Turnbull said the district has lost teachers to schools in neighboring Santa Clara County, including Saratoga Union School District, which receives about $20,000 in funding per student to about $10,000 in the Soquel district.
Citing confidentiality, he said wouldn’t discuss specifics of negotiations. Turnbull said he agrees that teachers and staff should be paid more, but that there isn’t enough funding.
Kessler and several parents including Jessica Zappacosta and Kelly Moore, seeing the frustration on both sides and the stalled discussions, say they want to help both the district and the union reach an agreement.
That’s why they have recommended that a knowledgeable third party review budgets and have asked the district to ask for help from the state’s Fiscal Crisis and Management Assistance Team. FCMAT is a group established by the California Legislature in 1991 to help local educational agencies manage their finances. The Kern County Superintendent of Schools office operates the service.
Turnbull doesn’t think FCMAT’s work is relevant, saying it helps districts that are in “fiscal crisis” — if they are dealing with a negative budget, for instance.
“While I understand the desire and where parents are coming from, their services are not appropriate,” he said. “We don’t have a fiscal crisis. We have an issue that needs to be solved at the bargaining table.”
County Superintendent of Schools Faris Sabbah said if the district worked with FCMAT, his understanding is that experts would come in and help it figure out how to be more efficient with the funding it has.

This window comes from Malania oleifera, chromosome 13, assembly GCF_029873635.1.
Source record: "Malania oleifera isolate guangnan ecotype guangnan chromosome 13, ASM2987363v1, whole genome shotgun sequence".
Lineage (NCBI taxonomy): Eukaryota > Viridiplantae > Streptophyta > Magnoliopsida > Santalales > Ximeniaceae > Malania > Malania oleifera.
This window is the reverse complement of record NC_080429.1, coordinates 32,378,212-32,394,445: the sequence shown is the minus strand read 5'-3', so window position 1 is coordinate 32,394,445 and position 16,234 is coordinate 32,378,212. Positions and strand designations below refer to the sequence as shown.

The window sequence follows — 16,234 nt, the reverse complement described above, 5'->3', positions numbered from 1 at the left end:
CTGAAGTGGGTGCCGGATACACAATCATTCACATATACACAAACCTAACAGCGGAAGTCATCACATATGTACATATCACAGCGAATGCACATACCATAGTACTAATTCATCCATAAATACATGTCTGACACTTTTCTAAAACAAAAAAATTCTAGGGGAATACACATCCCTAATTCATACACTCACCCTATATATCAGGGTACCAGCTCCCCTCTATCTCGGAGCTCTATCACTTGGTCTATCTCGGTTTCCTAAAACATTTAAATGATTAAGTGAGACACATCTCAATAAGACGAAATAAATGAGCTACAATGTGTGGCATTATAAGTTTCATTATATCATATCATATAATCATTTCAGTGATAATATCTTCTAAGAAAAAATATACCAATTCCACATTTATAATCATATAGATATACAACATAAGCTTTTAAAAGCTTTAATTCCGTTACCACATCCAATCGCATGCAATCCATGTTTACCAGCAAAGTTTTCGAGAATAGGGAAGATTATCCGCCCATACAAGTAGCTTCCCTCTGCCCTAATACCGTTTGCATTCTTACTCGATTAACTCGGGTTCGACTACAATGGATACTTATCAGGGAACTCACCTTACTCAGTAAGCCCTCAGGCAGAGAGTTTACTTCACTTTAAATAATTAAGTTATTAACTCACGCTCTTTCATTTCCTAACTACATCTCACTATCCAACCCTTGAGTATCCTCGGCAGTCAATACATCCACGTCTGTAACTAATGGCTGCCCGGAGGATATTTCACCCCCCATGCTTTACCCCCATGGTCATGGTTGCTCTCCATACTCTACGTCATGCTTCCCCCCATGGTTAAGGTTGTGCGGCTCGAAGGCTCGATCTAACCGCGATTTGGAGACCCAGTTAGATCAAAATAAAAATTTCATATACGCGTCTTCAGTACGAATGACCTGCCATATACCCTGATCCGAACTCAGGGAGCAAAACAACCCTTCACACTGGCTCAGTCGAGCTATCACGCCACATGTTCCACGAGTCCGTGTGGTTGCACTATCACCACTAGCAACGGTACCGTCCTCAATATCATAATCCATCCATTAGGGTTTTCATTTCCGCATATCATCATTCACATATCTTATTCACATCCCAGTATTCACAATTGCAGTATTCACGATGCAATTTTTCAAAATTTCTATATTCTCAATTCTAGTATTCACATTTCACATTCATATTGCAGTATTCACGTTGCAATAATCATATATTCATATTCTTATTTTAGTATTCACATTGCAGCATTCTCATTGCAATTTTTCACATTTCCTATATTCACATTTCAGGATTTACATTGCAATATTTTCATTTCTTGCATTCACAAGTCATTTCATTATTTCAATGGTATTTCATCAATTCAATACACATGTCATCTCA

“However, I really think that the actual amount that Soquel is being funded is really an issue — that $11,000 [an estimate of dollars per student from the state] is not enough for them to be able to buy the same kinds of increases to salaries as a district like [Pajaro Valley Unified School District] is able to,” he said.
To Sabbah, it is a structural problem that needs to be addressed in part by one proposal coming from legislators: calculating funds allocated to schools by enrollment instead of average daily attendance.
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He added that the current funding systems in place — which were established to address social inequities — have created other inequities in districts like Soquel. The district doesn’t have a large population of students on free or reduced lunch and/or are English learners, foster youth or homeless, for which the state provides additional funding, and therefore receives less additional funding than districts like PVUSD that have larger numbers of students in those categories.
In the meantime, Zappacosta, Kessler and other parents say they’re going to continue meeting to learn more about the budget and ways they can help the district and the union reach an agreement.
For years, they’ve seen teachers leave and heard many of them say that it’s due to low pay in the district. It’s personal for parents, too.
“These teachers aren’t just shaping our kids, they’re shaping us as parents,” said Kessler. “I’m learning how to better parent my kids from the teachers that are with them every day.”